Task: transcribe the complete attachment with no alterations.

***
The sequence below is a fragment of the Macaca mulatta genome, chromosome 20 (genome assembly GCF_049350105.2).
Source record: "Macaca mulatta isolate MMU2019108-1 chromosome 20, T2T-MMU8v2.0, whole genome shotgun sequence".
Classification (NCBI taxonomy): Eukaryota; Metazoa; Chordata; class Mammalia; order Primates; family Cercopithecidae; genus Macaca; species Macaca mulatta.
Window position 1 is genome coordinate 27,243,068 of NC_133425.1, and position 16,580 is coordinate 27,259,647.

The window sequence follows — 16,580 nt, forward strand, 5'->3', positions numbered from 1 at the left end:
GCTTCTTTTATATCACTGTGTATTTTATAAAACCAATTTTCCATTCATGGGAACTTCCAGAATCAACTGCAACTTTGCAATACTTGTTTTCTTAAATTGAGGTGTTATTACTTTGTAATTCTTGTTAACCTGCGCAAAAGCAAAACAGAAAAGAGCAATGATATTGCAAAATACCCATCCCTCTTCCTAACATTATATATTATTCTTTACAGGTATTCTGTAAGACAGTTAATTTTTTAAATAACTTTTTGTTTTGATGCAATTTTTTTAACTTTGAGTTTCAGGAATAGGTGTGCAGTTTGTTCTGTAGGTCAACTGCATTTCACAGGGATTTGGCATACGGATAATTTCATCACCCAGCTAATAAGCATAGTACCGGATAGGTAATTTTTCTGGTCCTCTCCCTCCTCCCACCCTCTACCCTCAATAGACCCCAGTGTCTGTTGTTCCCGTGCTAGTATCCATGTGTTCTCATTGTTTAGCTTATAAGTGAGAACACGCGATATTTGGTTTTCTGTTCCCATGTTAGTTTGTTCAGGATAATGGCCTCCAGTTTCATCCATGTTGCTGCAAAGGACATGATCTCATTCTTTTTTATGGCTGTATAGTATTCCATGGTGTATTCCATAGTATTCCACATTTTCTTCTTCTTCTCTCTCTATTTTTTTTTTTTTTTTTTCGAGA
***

The sequence below is a fragment of the Macaca mulatta genome, chromosome 20 (genome assembly GCF_049350105.2).
Source record: "Macaca mulatta isolate MMU2019108-1 chromosome 20, T2T-MMU8v2.0, whole genome shotgun sequence".
Classification (NCBI taxonomy): Eukaryota; Metazoa; Chordata; class Mammalia; order Primates; family Cercopithecidae; genus Macaca; species Macaca mulatta.
Window position 1 is genome coordinate 27,243,068 of NC_133425.1, and position 16,580 is coordinate 27,259,647.

The window sequence follows — 16,580 nt, forward strand, 5'->3', positions numbered from 1 at the left end:
GCTTCTTTTATATCACTGTGTATTTTATAAAACCAATTTTCCATTCATGGGAACTTCCAGAATCAACTGCAACTTTGCAATACTTGTTTTCTTAAATTGAGGTGTTATTACTTTGTAATTCTTGTTAACCTGCGCAAAAGCAAAACAGAAAAGAGCAATGATATTGCAAAATACCCATCCCTCTTCCTAACATTATATATTATTCTTTACAGGTATTCTGTAAGACAGTTAATTTTTTAAATAACTTTTTGTTTTGATGCAATTTTTTTAACTTTGAGTTTCAGGAATAGGTGTGCAGTTTGTTCTGTAGGTCAACTGCATTTCACAGGGATTTGGCATACGGATAATTTCATCACCCAGCTAATAAGCATAGTACCGGATAGGTAATTTTTCTGGTCCTCTCCCTCCTCCCACCCTCTACCCTCAATAGACCCCAGTGTCTGTTGTTCCCGTGCTAGTATCCATGTGTTCTCATTGTTTAGCTTATAAGTGAGAACACGCGATATTTGGTTTTCTGTTCCCATGTTAGTTTGTTCAGGATAATGGCCTCCAGTTTCATCCATGTTGCTGCAAAGGACATGATCTCATTCTTTTTTATGGCTGTATAGTATTCCATGGTGTATTCCATAGTATTCCACATTTTCTTCTTCTTCTCTCTCTATTTTTTTTTTTTTTTTTTCGAGA